Appropriate prescribing for older people is a public health concern, and several assessment tools are available for its evaluation. Most of the tools focus on pharmacological appropriateness of prescribing [1]; they address various aspects of appropriateness, including overprescribing of medications that are clinically not indicated, omission of medications that are needed, and incorrect prescriptions of medications that may be indicated [2]. The term “potentially inappropriate medications (PIM) for older people” has been used to refer to those drugs which should not be prescribed for this population because the risk of adverse events outweighs the clinical benefit, particularly when there is evidence in favour of a safer or more effective alternative therapy for the same condition [3, 4].

The prevalence of inappropriate prescribing and/or use of PIM has been analysed by several authors and ranges from 20 to 79 % depending on the population studied, the setting or country, and the specific tool used [510]. Inappropriate prescribing and use of PIM can be associated with adverse outcomes such as adverse drug events [1113], hospitalisation [6, 14] and death [15].

A recently published systematic review identified 46 tools or criteria for assessing inappropriate prescribing [16]. A prior systematic review identified 14 criteria specific for individuals aged 65 and older [1]. Generally, the assessment tools have been developed based on expert opinion due to the lack of high-quality studies on the use of drugs in older people [17], although some tools have additionally used a literature search [18, 19]. Criteria have been classified into explicit or implicit or mixed approach [1]. Explicit criteria are generally lists of medications or criteria which can be applied with little or no clinical judgement but do not address individual differences between patients [2]. Implicit criteria are based on the judgement of a professional and are person-specific [20], requiring individual patient data for application, however, they are time-consuming and more dependent on the user [2]. No single ideal tool has been identified so far, but each tool seems to have its strengths and weaknesses, and the choice of a tool may depend on the purpose of use (i.e. daily practice, research) and availability of data [16].

Assessment tools are being used increasingly for the evaluation of prescribing quality in older people, but their application cannot substitute the individual assessment of prescribing appropriateness [16]. One of the limitations of the tools is the fact that the majority was developed following country-specific guidelines, national drug markets and prescribing habits, hence, limiting their transferability to other countries [1, 21]. For instance, the German PRISCUS list of potentially inappropriate medications, a purely explicit list, defines 83 PIM drugs, of which twelve are not on the drug market in France, the USA and Canada. However, there are 124 drugs on the PIM lists of these countries which are not part of the German PRISCUS list, because seventy of them are not on the German drug market and many others are almost never used [22]. To the best of our knowledge, no assessment tool covers the drug markets of several European countries and could thus enable the analysis of European databases.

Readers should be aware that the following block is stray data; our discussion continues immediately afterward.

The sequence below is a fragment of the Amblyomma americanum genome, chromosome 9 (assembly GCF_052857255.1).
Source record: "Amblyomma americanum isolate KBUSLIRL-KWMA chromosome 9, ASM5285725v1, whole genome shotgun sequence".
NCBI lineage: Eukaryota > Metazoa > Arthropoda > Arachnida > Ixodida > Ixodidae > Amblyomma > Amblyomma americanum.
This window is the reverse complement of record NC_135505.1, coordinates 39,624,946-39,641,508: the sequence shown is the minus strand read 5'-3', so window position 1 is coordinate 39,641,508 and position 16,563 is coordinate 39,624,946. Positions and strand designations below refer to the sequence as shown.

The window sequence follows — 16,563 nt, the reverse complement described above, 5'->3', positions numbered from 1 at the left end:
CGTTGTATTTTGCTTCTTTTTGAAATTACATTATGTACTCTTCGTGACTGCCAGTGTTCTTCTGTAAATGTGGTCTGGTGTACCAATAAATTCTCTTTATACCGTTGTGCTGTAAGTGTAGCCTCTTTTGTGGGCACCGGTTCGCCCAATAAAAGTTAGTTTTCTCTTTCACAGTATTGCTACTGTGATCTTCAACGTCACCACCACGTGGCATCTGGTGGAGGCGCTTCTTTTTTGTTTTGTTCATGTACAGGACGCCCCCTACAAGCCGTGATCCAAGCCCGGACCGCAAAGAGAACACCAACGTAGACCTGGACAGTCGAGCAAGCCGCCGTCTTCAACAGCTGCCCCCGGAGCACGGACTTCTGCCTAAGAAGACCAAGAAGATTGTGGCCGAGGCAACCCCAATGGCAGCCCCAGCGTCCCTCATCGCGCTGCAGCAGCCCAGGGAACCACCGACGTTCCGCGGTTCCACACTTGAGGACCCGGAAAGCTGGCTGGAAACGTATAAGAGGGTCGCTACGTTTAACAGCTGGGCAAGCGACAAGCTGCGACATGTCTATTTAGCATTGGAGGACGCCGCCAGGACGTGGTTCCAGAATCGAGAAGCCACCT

The present study was conceived when planning to analyse the prescription of PIM among a European cohort of older people with dementia participating in the RightTimePlaceCare study [23]. The primary aim of our study was to develop an expert-consensus list of potentially inappropriate medications covering the drug markets of seven European countries, which can be used for the analysis of potentially inappropriate prescription patterns in and across several European countries. Additionally, the list should be applicable in clinical practice to alert health care professionals to the likelihood of inappropriate prescribing, possible dose adjustments required and therapeutic alternatives.


A research team consisting of a clinical pharmacologist, a pharmacist, a nursing scientist and a geriatrician planned and coordinated the development of the European Union (EU)(7)-PIM list. Two members of the research team were developers of the German PRISCUS list [22]. The study comprised five consecutive phases:

  1. 1.

    Preparation of a preliminary PIM list. We prepared a preliminary PIM list which contained 85 PIM (82 active substances plus one combination of active substances and two different preparations of one substance) from the German PRISCUS list [22] and 99 PIM from the French [3], American [24, 25] and Canadian [26] lists. These tools have been used in research to evaluate the prescription of PIM and factors associated with PIM use [5, 6, 14, 2729]. The main reason for each drug being PIM was formulated using the information provided by the original lists. This process was supported by a comprehensive literature search. The anatomical therapeutic chemical (ATC) code classification system was used (2011) [30].